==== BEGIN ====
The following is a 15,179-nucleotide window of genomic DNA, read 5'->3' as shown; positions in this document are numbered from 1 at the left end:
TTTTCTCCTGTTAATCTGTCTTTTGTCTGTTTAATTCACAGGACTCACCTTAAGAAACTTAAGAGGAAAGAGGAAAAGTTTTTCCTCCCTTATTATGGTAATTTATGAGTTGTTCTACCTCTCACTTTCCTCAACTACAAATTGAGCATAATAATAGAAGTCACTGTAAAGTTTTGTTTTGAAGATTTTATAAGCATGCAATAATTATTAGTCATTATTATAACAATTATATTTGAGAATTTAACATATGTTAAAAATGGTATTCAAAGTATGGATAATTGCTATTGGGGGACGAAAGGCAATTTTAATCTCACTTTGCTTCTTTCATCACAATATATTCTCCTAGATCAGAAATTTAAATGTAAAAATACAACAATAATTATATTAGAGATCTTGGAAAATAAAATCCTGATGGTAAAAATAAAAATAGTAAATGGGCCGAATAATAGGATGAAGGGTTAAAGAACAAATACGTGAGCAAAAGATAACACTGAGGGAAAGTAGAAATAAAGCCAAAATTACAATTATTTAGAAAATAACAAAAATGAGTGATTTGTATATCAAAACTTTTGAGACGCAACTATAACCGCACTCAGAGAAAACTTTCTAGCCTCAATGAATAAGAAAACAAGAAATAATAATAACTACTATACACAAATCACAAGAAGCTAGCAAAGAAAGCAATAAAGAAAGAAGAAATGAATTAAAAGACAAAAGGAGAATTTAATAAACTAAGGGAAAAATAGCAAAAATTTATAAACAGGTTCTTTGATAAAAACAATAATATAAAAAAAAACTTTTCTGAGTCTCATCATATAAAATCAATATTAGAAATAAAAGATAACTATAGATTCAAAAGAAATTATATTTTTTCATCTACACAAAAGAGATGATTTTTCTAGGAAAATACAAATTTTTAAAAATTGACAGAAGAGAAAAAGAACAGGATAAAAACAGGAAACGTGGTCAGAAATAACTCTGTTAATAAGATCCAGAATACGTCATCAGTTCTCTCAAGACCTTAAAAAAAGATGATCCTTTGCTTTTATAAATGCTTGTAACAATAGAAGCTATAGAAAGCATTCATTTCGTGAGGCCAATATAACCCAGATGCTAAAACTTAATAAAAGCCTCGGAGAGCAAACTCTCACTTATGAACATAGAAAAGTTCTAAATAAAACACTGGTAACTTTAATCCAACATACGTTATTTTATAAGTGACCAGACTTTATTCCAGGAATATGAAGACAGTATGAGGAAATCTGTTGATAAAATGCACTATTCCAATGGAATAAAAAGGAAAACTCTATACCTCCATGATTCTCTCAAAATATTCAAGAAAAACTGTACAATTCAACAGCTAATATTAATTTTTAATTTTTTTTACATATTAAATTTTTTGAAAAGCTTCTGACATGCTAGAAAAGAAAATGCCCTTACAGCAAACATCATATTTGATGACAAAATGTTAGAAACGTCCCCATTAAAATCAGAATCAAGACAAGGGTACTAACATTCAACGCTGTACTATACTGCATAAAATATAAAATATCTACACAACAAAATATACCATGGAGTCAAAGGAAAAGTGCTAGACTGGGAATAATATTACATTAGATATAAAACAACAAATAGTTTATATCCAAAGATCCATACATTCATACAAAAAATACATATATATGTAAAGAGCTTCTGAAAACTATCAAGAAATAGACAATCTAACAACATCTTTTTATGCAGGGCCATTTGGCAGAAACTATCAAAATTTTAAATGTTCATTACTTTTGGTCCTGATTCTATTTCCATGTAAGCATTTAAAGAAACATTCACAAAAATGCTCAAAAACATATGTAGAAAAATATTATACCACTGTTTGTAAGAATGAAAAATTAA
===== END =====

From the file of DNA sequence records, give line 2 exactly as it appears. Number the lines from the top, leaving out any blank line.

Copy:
TTTTCTCCTGTTAATCTGTCTTTTGTCTGTTTAATTCACAGGACTCACCTTAAGAAACTTAAGAGGAAAGAGGAAAAGTTTTTCCTCCCTTATTATGGTAATTTATGAGTTGTTCTACCTCTCACTTTCCTCAACTACAAATTGAGCATAATAATAGAAGTCACTGTAAAGTTTTGTTTTGAAGATTTTATAAGCATGCAATAATTATTAGTCATTATTATAACAATTATATTTGAGAATTTAACATATGTTAAAAATGGTATTCAAAGTATGGATAATTGCTATTGGGGGACGAAAGGCAATTTTAATCTCACTTTGCTTCTTTCATCACAATATATTCTCCTAGATCAGAAATTTAAATGTAAAAATACAACAATAATTATATTAGAGATCTTGGAAAATAAAATCCTGATGGTAAAAATAAAAATAGTAAATGGGCCGAATAATAGGATGAAGGGTTAAAGAACAAATACGTGAGCAAAAGATAACACTGAGGGAAAGTAGAAATAAAGCCAAAATTACAATTATTTAGAAAATAACAAAAATGAGTGATTTGTATATCAAAACTTTTGAGACGCAACTATAACCGCACTCAGAGAAAACTTTCTAGCCTCAATGAATAAGAAAACAAGAAATAATAATAACTACTATACACAAATCACAAGAAGCTAGCAAAGAAAGCAATAAAGAAAGAAGAAATGAATTAAAAGACAAAAGGAGAATTTAATAAACTAAGGGAAAAATAGCAAAAATTTATAAACAGGTTCTTTGATAAAAACAATAATATAAAAAAAAACTTTTCTGAGTCTCATCATATAAAATCAATATTAGAAATAAAAGATAACTATAGATTCAAAAGAAATTATATTTTTTCATCTACACAAAAGAGATGATTTTTCTAGGAAAATACAAATTTTTAAAAATTGACAGAAGAGAAAAAGAACAGGATAAAAACAGGAAACGTGGTCAGAAATAACTCTGTTAATAAGATCCAGAATACGTCATCAGTTCTCTCAAGACCTTAAAAAAAGATGATCCTTTGCTTTTATAAATGCTTGTAACAATAGAAGCTATAGAAAGCATTCATTTCGTGAGGCCAATATAACCCAGATGCTAAAACTTAATAAAAGCCTCGGAGAGCAAACTCTCACTTATGAACATAGAAAAGTTCTAAATAAAACACTGGTAACTTTAATCCAACATACGTTATTTTATAAGTGACCAGACTTTATTCCAGGAATATGAAGACAGTATGAGGAAATCTGTTGATAAAATGCACTATTCCAATGGAATAAAAAGGAAAACTCTATACCTCCATGATTCTCTCAAAATATTCAAGAAAAACTGTACAATTCAACAGCTAATATTAATTTTTAATTTTTTTTACATATTAAATTTTTTGAAAAGCTTCTGACATGCTAGAAAAGAAAATGCCCTTACAGCAAACATCATATTTGATGACAAAATGTTAGAAACGTCCCCATTAAAATCAGAATCAAGACAAGGGTACTAACATTCAACGCTGTACTATACTGCATAAAATATAAAATATCTACACAACAAAATATACCATGGAGTCAAAGGAAAAGTGCTAGACTGGGAATAATATTACATTAGATATAAAACAACAAATAGTTTATATCCAAAGATCCATACATTCATACAAAAAATACATATATATGTAAAGAGCTTCTGAAAACTATCAAGAAATAGACAATCTAACAACATCTTTTTATGCAGGGCCATTTGGCAGAAACTATCAAAATTTTAAATGTTCATTACTTTTGGTCCTGATTCTATTTCCATGTAAGCATTTAAAGAAACATTCACAAAAATGCTCAAAAACATATGTAGAAAAATATTATACCACTGTTTGTAAGAATGAAAAATTAA